What's the point of the phonetic alphabet??

Discussion in 'Computer Support' started by Evan Platt, Jul 14, 2005.

  1. Evan Platt

    Evan Platt Guest

    So when talking to customers who have never seen a computer before, I
    spell things out phonetically... - i.e. to get to a DOS prompt, click
    on Start, then Run, then CMD - C as in Charles, M as in Mary, D as in
    David. And every other time, someone will type N and B... "I thought
    you said N as in uhhh... November B as in uhhh Blue."

    Does the military have these problems??
    Evan Platt, Jul 14, 2005
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  2. It's so that slack jawed, yokels like you can order takeout food over the
    phone and hope to get what you wanted.


    Lunch was nice;

    Sour worm abscess and marmoset abdomen vinegar festered inside curdled
    budgerigar hymen, arranged in a circulating pail filled with big croutons of
    almond and unidentified floaty bits with specks of crab in feculent live
    mosquito larvae juice, a side of olives and a can of jellied fish.
    Lord Cleland Blatherdale-Femmerdan, Jul 14, 2005
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  3. Evan Platt

    Billy B. Guest

    I never have a problem with end users understanding phonetics. Maybe that
    dick in your mouth is preventing you from speaking clearly.
    Billy B., Jul 14, 2005
  4. Evan Platt

    Old Gringo Guest

    Old Gringo, Jul 14, 2005
  5. Evan Platt

    DLT Guest

    I know where you're coming from but every now and then you will come
    across someone who listens and someone who can use the phonetic
    alphabet. When you come across that person you will realise the point
    of the phonetic alphabet. Especially useful for such things like
    serial numbers.


    DLT, Jul 14, 2005
  6. Some people are terminally stupid, Evan.
    I wouldn't think so for specialties. You probably would see the same
    thing (with about the same mix) with Private Joe Infantryman, No Other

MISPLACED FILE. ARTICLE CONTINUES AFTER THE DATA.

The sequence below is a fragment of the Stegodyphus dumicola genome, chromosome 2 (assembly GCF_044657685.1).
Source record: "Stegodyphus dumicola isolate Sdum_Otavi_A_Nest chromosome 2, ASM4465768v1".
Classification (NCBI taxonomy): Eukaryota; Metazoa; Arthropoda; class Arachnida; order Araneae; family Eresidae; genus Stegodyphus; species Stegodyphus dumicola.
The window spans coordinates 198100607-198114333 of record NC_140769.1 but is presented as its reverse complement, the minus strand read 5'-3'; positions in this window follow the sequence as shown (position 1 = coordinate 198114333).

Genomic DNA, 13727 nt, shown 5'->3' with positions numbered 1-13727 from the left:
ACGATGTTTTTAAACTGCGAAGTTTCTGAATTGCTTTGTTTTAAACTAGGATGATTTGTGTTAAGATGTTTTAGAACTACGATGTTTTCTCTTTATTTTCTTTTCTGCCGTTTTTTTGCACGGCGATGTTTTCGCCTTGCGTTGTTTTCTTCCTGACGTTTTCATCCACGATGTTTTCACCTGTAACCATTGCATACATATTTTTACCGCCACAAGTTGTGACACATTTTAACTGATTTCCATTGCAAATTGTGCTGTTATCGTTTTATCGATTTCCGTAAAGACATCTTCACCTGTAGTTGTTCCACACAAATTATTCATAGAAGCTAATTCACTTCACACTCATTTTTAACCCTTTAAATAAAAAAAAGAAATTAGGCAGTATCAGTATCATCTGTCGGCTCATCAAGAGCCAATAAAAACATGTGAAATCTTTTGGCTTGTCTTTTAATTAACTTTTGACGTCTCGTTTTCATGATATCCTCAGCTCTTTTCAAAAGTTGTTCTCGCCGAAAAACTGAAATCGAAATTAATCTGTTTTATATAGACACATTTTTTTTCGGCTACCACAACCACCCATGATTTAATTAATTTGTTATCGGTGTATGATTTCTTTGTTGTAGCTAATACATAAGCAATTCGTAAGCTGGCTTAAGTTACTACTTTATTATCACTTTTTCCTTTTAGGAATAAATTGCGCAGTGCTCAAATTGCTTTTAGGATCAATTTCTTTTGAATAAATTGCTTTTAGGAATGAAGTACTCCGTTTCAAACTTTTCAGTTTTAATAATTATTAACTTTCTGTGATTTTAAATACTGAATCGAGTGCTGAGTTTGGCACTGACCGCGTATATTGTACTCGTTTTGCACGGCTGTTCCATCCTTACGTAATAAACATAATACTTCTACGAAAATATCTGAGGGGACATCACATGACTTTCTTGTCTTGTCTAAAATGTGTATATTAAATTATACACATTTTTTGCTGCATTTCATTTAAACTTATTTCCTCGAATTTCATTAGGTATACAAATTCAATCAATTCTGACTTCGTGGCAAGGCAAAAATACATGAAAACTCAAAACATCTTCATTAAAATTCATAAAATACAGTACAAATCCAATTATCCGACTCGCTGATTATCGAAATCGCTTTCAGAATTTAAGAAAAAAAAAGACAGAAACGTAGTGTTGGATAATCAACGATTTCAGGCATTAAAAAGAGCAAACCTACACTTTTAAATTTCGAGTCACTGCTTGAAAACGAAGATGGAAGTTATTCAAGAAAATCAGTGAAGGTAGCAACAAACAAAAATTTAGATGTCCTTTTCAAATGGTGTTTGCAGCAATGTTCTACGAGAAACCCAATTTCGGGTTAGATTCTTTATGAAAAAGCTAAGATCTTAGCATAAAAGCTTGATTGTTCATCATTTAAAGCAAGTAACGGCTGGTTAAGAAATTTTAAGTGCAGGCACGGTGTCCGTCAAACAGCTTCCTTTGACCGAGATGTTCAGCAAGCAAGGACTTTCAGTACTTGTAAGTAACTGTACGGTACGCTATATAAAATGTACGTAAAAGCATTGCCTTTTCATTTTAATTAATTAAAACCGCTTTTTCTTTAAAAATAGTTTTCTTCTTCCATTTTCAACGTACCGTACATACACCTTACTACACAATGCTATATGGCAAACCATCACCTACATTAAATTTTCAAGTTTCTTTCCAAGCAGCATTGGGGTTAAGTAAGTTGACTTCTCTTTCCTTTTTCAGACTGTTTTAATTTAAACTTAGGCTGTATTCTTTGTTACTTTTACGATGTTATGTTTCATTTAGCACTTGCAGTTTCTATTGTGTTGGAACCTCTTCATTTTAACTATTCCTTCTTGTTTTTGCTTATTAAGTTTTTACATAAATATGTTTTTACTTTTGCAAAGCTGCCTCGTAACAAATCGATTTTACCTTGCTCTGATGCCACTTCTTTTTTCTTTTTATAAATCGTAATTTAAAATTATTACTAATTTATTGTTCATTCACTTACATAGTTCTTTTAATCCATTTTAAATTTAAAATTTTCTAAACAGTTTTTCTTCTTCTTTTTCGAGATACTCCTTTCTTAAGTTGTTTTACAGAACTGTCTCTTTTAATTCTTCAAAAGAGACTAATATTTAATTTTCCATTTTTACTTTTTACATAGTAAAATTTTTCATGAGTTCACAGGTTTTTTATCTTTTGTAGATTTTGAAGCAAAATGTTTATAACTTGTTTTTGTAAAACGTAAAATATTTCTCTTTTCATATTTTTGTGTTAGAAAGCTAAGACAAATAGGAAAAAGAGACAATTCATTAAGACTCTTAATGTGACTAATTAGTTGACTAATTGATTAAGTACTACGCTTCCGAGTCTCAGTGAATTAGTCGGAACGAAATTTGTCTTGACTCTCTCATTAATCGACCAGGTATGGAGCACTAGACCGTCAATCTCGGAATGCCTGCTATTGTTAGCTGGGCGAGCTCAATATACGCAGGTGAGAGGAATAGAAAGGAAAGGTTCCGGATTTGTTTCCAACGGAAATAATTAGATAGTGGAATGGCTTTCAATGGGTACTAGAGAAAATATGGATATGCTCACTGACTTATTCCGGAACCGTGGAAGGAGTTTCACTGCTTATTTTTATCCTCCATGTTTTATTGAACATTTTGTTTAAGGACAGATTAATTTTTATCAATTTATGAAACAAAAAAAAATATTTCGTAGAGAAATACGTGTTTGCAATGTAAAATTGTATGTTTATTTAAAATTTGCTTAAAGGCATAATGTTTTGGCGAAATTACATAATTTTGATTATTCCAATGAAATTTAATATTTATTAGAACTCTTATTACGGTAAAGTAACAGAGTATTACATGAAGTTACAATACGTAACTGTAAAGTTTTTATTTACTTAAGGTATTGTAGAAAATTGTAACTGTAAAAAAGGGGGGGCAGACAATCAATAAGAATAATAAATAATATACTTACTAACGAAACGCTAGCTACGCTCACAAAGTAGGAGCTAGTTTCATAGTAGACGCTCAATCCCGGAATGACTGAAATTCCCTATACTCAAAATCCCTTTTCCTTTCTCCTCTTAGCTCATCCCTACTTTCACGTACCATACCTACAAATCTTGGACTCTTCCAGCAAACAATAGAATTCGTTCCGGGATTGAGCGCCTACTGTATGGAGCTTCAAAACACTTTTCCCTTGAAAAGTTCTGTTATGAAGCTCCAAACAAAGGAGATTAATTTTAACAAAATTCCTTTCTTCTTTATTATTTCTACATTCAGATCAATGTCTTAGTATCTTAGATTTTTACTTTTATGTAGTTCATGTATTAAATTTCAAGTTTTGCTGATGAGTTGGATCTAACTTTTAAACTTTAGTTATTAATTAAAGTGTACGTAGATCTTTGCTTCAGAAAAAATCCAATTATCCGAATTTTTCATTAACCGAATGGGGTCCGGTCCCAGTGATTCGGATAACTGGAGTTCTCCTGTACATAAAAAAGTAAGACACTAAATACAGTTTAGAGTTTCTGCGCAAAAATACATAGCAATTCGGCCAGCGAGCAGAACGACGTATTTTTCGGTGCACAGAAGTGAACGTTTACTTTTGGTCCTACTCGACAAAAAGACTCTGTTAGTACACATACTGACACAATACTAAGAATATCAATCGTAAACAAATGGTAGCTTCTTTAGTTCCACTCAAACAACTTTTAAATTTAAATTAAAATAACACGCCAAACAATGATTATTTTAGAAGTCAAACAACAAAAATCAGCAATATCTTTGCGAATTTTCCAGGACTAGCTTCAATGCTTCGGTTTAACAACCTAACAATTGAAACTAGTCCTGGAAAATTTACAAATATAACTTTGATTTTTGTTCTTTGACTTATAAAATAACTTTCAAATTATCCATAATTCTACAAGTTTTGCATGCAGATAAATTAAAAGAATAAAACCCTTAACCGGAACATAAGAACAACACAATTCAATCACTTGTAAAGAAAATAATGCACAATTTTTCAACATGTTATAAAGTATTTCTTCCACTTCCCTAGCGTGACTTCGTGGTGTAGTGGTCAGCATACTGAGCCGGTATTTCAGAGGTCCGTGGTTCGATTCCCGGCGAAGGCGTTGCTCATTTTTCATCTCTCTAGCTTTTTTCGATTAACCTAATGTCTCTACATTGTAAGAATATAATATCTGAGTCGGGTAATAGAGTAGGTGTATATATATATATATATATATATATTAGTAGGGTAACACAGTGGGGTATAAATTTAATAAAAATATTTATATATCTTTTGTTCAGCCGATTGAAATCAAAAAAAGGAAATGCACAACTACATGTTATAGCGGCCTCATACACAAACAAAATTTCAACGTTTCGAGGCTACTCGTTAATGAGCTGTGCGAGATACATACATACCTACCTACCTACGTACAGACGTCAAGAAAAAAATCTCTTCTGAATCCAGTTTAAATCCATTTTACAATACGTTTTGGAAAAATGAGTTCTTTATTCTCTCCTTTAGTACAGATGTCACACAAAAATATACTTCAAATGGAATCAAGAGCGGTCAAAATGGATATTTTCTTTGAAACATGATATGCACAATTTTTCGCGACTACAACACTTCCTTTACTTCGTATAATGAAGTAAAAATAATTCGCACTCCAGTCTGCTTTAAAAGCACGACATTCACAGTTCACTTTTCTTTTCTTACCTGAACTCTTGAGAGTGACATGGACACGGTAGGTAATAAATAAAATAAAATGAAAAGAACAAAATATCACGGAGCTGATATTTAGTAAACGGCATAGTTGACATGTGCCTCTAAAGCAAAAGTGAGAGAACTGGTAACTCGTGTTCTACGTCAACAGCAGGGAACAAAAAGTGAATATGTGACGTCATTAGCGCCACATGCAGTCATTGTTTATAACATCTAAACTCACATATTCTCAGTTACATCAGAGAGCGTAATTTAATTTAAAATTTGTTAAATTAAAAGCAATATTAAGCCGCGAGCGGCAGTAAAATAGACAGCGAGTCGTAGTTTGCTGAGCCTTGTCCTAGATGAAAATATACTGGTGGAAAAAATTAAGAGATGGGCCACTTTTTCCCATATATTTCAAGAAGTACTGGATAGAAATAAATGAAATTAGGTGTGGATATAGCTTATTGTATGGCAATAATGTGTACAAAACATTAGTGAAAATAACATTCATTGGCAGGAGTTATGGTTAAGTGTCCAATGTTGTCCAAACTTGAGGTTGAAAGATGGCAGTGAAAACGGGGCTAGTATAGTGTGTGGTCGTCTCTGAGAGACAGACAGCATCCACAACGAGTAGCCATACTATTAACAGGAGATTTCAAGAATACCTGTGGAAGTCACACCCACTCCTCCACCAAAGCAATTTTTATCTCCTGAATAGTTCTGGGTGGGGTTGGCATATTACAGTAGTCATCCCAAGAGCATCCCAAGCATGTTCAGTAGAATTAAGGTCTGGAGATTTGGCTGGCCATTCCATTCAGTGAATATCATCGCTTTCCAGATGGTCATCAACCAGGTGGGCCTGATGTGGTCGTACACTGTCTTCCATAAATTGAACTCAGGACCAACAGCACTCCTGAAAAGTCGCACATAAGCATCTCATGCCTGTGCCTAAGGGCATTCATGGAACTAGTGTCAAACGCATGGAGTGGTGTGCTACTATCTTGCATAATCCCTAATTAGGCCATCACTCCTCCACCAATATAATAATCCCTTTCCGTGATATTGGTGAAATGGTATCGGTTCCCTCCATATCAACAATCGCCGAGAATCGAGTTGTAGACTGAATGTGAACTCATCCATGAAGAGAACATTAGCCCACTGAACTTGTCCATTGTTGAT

Blinky the Shark, Jul 14, 2005
  7. Evan Platt

    malacy finn Guest

    The point of the phonetic alphabet is for the military to speak to
    non-English speaking nations over voice circuits and to ensure the message
    is read and understood.
    malacy finn, Jul 14, 2005
  8. Evan Platt

    Old Gringo Guest

    If they are non English speaking, how are they going to know what F
    Foxtrot means?
    Old Gringo, Jul 14, 2005
  9. Evan Platt

    Sunny Guest

    Wrong. The whole point is, to avoid errors (non English speaking nations
    don't use English among themselves)
    Sunny, Jul 14, 2005
  10. Evan Platt

    Scraggy Guest

    1.May I suggest you use the STANDARD phonetic alphabet.

    C= Charlie, M = Mike, D = Delta.


    2.No, they don't.
    Scraggy, Jul 14, 2005
  11. Evan Platt

    Gordon Guest

    The standard phonetic alphabet is international - every single pilot (for
    example) whatever language they speak, uses the international phonetic
    Gordon, Jul 14, 2005
  12. Evan Platt

    Gordon Guest

    yes - bad radio comms, extraneous noise, (such as weapons going off etc
    etc) all mean that you need to have a standard method of spelling words
    that could sound like another.
    Remember the old WW1 joke? "Send reinforcements I'm going to advance"
    became "Send three and fourpence - I'm going to a dance!"
    Gordon, Jul 14, 2005
  13. Evan Platt

    old jon Guest

    Bloody hell G. that dates you. That was the first world war. (Or one of
    `em). <g>.
    old jon, Jul 14, 2005
  14. Evan Platt

    malacy finn Guest

    Submarines have an internal tank called "Q' tank which holds 4 tons of
    water. It is used to go deep quickly with the order 'FLOOD 'Q'. This is
    why you cannot say F*** YOU in the control room.
    malacy finn, Jul 14, 2005
  15. Evan Platt

    malacy finn Guest

    ">> If they are non English speaking, how are they going to know what FYou don't have to know what it means you just take the message and pass it
    on to the command. Even numbers are phonetisised i.e. FOWER, FIFE, NINER
    malacy finn, Jul 14, 2005
  16. Evan Platt

    malacy finn Guest

    All and I mean All major joint military exercises, whether they be Naval,
    Air or army use the English language for communicating and they all know and
    use the phonetic alphabet both numerical (see above) and alphabetically.

    Just for your info, all military signal traffic use GMT (Greenwich Mean
    Time) for the time of the signal. This is written as such
    150200ZJUL05, Fifteenth day of July 2005 at 2am GMT. This way they don't
    have to worry about working out the time in different parts of the world.
    malacy finn, Jul 14, 2005
  17. Evan Platt

    Gordon Guest

    Gordon, Jul 15, 2005
  18. Evan Platt

    Gordon Guest

    Good old Zulu Time! Just like Zulu Muster.......
    Gordon, Jul 15, 2005
  19. Evan Platt

    Gordon Guest

    Wait for the response....Foxtrot Oscar!
    Gordon, Jul 15, 2005
  20. Evan Platt

    Gordon Guest

    Or even -.-. -- -..
    Gordon, Jul 15, 2005
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